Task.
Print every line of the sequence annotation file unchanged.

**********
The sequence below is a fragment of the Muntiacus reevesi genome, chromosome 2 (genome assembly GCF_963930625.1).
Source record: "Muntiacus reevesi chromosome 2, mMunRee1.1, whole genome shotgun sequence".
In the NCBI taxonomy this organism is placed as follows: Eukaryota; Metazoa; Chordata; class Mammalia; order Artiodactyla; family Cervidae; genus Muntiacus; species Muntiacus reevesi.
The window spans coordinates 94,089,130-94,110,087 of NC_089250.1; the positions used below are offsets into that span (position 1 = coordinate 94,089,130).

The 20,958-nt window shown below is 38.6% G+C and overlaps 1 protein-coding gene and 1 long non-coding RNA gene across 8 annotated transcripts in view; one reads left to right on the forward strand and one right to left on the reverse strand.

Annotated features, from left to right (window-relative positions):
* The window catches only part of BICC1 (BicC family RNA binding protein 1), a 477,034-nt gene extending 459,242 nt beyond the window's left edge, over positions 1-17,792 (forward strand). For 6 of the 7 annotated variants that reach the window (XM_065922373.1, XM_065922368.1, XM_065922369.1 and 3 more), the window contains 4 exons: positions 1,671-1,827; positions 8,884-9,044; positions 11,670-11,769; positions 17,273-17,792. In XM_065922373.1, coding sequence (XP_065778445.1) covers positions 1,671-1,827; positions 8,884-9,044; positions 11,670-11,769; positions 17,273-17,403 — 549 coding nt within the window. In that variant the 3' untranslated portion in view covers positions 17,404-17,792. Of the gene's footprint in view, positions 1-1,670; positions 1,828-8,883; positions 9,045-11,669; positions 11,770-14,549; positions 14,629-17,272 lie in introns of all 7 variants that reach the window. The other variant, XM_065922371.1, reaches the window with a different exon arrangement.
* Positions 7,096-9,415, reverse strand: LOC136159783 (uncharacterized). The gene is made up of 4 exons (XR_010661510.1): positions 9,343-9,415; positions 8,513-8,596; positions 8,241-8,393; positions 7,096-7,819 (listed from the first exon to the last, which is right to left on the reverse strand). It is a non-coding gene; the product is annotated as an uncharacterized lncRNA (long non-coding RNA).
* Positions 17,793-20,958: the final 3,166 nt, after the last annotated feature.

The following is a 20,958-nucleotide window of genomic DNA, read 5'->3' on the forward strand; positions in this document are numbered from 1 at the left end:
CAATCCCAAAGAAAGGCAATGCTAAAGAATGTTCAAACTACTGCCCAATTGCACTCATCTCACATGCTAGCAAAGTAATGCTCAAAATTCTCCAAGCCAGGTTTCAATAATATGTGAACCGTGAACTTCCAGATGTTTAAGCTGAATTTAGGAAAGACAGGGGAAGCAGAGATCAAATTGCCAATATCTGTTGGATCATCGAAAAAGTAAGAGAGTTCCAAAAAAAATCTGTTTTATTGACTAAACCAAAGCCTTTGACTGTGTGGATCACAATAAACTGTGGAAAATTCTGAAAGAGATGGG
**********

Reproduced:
The sequence below is a fragment of the Muntiacus reevesi genome, chromosome 2 (genome assembly GCF_963930625.1).
Source record: "Muntiacus reevesi chromosome 2, mMunRee1.1, whole genome shotgun sequence".
In the NCBI taxonomy this organism is placed as follows: Eukaryota; Metazoa; Chordata; class Mammalia; order Artiodactyla; family Cervidae; genus Muntiacus; species Muntiacus reevesi.
The window spans coordinates 94,089,130-94,110,087 of NC_089250.1; the positions used below are offsets into that span (position 1 = coordinate 94,089,130).

The 20,958-nt window shown below is 38.6% G+C and overlaps 1 protein-coding gene and 1 long non-coding RNA gene across 8 annotated transcripts in view; one reads left to right on the forward strand and one right to left on the reverse strand.

Annotated features, from left to right (window-relative positions):
* The window catches only part of BICC1 (BicC family RNA binding protein 1), a 477,034-nt gene extending 459,242 nt beyond the window's left edge, over positions 1-17,792 (forward strand). For 6 of the 7 annotated variants that reach the window (XM_065922373.1, XM_065922368.1, XM_065922369.1 and 3 more), the window contains 4 exons: positions 1,671-1,827; positions 8,884-9,044; positions 11,670-11,769; positions 17,273-17,792. In XM_065922373.1, coding sequence (XP_065778445.1) covers positions 1,671-1,827; positions 8,884-9,044; positions 11,670-11,769; positions 17,273-17,403 — 549 coding nt within the window. In that variant the 3' untranslated portion in view covers positions 17,404-17,792. Of the gene's footprint in view, positions 1-1,670; positions 1,828-8,883; positions 9,045-11,669; positions 11,770-14,549; positions 14,629-17,272 lie in introns of all 7 variants that reach the window. The other variant, XM_065922371.1, reaches the window with a different exon arrangement.
* Positions 7,096-9,415, reverse strand: LOC136159783 (uncharacterized). The gene is made up of 4 exons (XR_010661510.1): positions 9,343-9,415; positions 8,513-8,596; positions 8,241-8,393; positions 7,096-7,819 (listed from the first exon to the last, which is right to left on the reverse strand). It is a non-coding gene; the product is annotated as an uncharacterized lncRNA (long non-coding RNA).
* Positions 17,793-20,958: the final 3,166 nt, after the last annotated feature.

The following is a 20,958-nucleotide window of genomic DNA, read 5'->3' on the forward strand; positions in this document are numbered from 1 at the left end:
CAATCCCAAAGAAAGGCAATGCTAAAGAATGTTCAAACTACTGCCCAATTGCACTCATCTCACATGCTAGCAAAGTAATGCTCAAAATTCTCCAAGCCAGGTTTCAATAATATGTGAACCGTGAACTTCCAGATGTTTAAGCTGAATTTAGGAAAGACAGGGGAAGCAGAGATCAAATTGCCAATATCTGTTGGATCATCGAAAAAGTAAGAGAGTTCCAAAAAAAATCTGTTTTATTGACTAAACCAAAGCCTTTGACTGTGTGGATCACAATAAACTGTGGAAAATTCTGAAAGAGATGGG